Studies of categorical induction typically examine how belief in a premise (e.g., Falcons have an ulnar artery) projects on to a conclusion (e.g., Robins have an ulnar artery). We study induction in cases in which the premise is uncertain (e.g., There is an 80% chance that falcons have an ulnar artery). Jeffrey's rule is a normative model for updating beliefs in the face of uncertain evidence. In three studies we tested the descriptive validity of Jeffrey's rule and a related probability (...) theorem, the rule of total probability. Although these rules provided good approximations to mean judgments in some cases, the results from regression and correlation analyses suggest that participants focus on the parts of these rules that are associated with the highest overall probability. We relate our findings to rational models of judgment. (shrink)
Dienes' & Perner's proposals are discussed in relation to the distinction between explicit and implicit systems of thinking. Evans and Over (1996) propose that explicit processing resources are required for hypothetical thinking, in which mental models of possible world states are constructed. Such thinking requires representations in which the individuals' propositional attitudes including relevant beliefs and goals are made fully explicit.
In his commentary, Oaksford makes two main claims: (1) that the externalisation method used by Green, Over, and Pyne (1997) enforces the correlation observed between probability estimates and selection, and (2) that these estimates support the prediction of a downward revision of P(p) when P(p) > P(q). In this reply, we rebut claim 1 by describing the instructions more comprehensively, and claim 2 by reiterating the importance of making certain theoretical distinctions which Oaksford does not make. Our interest is (...) the psychological process of reaching decision: externalisation methods provide a means of exploring this process and of assessing the value of Bayesian approaches. (shrink)
The new paradigm in the psychology of reasoning adopts a Bayesian, or prob- abilistic, model for studying human reasoning. Contrary to the traditional binary approach based on truth functional logic, with its binary values of truth and falsity, a third value that represents uncertainty can be introduced in the new paradigm. A variety of three-valued truth table systems are available in the formal literature, including one proposed by de Finetti. We examine the descriptive adequacy of these systems for natural language (...) indicative condi- tionals and bets on conditionals. Within our framework the so-called “defective” truth table, in which participants choose a third value when the antecedent of the indicative conditional is false, becomes a coherent response. We show that only de Finetti’s system has a good descriptive fit when uncer- tainty is the third value. (shrink)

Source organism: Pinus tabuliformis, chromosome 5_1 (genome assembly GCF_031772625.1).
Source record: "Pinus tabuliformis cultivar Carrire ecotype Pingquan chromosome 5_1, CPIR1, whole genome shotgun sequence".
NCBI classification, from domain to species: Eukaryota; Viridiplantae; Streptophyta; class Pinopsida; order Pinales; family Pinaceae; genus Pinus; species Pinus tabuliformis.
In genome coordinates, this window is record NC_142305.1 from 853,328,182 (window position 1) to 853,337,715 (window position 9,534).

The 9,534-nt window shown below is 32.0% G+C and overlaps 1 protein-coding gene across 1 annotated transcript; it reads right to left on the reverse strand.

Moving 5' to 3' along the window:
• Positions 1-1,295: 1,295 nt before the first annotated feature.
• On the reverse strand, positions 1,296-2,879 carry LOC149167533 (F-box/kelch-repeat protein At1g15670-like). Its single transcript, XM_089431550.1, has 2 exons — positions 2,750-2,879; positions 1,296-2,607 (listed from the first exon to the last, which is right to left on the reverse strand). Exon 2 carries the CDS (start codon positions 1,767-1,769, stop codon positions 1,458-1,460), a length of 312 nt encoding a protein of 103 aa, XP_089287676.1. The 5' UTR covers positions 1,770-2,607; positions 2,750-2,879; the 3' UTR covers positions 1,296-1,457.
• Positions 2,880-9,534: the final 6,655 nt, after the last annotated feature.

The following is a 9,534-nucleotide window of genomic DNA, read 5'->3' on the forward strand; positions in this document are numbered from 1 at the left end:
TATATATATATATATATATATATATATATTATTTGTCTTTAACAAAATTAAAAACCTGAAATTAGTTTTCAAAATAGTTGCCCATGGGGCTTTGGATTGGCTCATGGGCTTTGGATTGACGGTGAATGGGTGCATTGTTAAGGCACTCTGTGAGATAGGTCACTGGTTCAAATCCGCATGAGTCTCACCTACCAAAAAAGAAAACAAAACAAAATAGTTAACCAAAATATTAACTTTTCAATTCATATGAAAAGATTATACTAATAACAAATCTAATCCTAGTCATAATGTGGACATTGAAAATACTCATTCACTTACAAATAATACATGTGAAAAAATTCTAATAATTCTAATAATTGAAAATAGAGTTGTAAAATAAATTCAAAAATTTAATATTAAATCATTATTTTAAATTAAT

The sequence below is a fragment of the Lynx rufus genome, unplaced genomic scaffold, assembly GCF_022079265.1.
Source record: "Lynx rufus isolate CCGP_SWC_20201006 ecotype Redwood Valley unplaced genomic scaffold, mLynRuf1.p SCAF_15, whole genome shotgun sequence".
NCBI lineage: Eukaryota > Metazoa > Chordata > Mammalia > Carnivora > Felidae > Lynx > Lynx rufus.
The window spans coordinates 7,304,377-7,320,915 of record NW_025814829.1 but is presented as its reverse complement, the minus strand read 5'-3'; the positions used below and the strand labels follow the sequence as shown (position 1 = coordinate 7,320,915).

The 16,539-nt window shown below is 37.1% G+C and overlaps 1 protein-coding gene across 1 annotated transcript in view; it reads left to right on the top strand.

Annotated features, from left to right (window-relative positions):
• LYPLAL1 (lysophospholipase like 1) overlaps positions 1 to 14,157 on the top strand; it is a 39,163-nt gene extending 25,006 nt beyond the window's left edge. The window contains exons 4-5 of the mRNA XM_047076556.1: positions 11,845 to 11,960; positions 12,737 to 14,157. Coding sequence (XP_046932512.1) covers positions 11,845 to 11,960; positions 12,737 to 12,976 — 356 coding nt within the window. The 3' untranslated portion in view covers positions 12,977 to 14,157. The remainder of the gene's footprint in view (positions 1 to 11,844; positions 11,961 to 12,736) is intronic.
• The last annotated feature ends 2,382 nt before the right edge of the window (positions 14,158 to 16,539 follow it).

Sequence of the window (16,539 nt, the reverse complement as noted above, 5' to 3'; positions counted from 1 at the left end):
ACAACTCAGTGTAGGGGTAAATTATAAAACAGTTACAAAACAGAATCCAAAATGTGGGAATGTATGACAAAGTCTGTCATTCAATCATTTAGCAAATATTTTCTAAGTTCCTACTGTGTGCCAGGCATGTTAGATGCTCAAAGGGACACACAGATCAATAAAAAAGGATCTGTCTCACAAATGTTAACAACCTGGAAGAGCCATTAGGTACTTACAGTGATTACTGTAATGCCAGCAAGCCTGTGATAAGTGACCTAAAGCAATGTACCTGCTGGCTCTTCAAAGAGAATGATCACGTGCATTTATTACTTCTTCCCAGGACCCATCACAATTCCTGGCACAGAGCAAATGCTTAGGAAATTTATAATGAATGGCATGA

A study is reported testing two hypotheses about a close parallel relation between indicative conditionals, if A then B , and conditional bets, I bet you that if A then B . The first is that both the indicative conditional and the conditional bet are related to the conditional probability, P(B|A). The second is that de Finetti's three-valued truth table has psychological reality for both types of conditional— true , false , or void for indicative conditionals and win , lose (...) , or void for conditional bets. The participants were presented with an array of chips in two different colours and two different shapes, and an indicative conditional or a conditional bet about a random chip. They had to make judgements in two conditions: either about the chances of making the indicative conditional true or false or about the chances of winning or losing the conditional bet. The observed distributions of responses in the two conditions were generally related to the conditional probability, supporting the first hypothesis. In addition, a majority of participants in further conditions chose the third option, “void”, when the antecedent of the conditional was false, supporting the second hypothesis. (shrink)